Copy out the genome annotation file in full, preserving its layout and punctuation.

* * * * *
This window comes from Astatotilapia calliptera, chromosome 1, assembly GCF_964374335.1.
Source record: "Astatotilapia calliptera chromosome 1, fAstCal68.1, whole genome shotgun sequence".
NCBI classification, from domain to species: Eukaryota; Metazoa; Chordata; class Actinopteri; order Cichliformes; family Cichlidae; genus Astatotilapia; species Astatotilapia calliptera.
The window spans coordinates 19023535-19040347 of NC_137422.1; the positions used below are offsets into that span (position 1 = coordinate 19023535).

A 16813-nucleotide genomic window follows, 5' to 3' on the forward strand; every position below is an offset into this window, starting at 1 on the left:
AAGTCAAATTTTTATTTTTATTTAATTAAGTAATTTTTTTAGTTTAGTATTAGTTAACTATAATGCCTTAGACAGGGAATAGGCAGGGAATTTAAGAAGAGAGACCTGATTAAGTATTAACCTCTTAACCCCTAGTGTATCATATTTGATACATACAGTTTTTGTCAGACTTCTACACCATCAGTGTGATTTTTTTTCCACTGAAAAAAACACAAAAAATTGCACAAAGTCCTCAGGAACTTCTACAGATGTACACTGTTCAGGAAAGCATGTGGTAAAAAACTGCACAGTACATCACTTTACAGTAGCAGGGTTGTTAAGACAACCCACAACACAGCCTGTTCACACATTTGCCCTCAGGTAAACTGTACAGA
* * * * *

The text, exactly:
This window comes from Astatotilapia calliptera, chromosome 1, assembly GCF_964374335.1.
Source record: "Astatotilapia calliptera chromosome 1, fAstCal68.1, whole genome shotgun sequence".
NCBI classification, from domain to species: Eukaryota; Metazoa; Chordata; class Actinopteri; order Cichliformes; family Cichlidae; genus Astatotilapia; species Astatotilapia calliptera.
The window spans coordinates 19023535-19040347 of NC_137422.1; the positions used below are offsets into that span (position 1 = coordinate 19023535).

A 16813-nucleotide genomic window follows, 5' to 3' on the forward strand; every position below is an offset into this window, starting at 1 on the left:
AAGTCAAATTTTTATTTTTATTTAATTAAGTAATTTTTTTAGTTTAGTATTAGTTAACTATAATGCCTTAGACAGGGAATAGGCAGGGAATTTAAGAAGAGAGACCTGATTAAGTATTAACCTCTTAACCCCTAGTGTATCATATTTGATACATACAGTTTTTGTCAGACTTCTACACCATCAGTGTGATTTTTTTTCCACTGAAAAAAACACAAAAAATTGCACAAAGTCCTCAGGAACTTCTACAGATGTACACTGTTCAGGAAAGCATGTGGTAAAAAACTGCACAGTACATCACTTTACAGTAGCAGGGTTGTTAAGACAACCCACAACACAGCCTGTTCACACATTTGCCCTCAGGTAAACTGTACAGA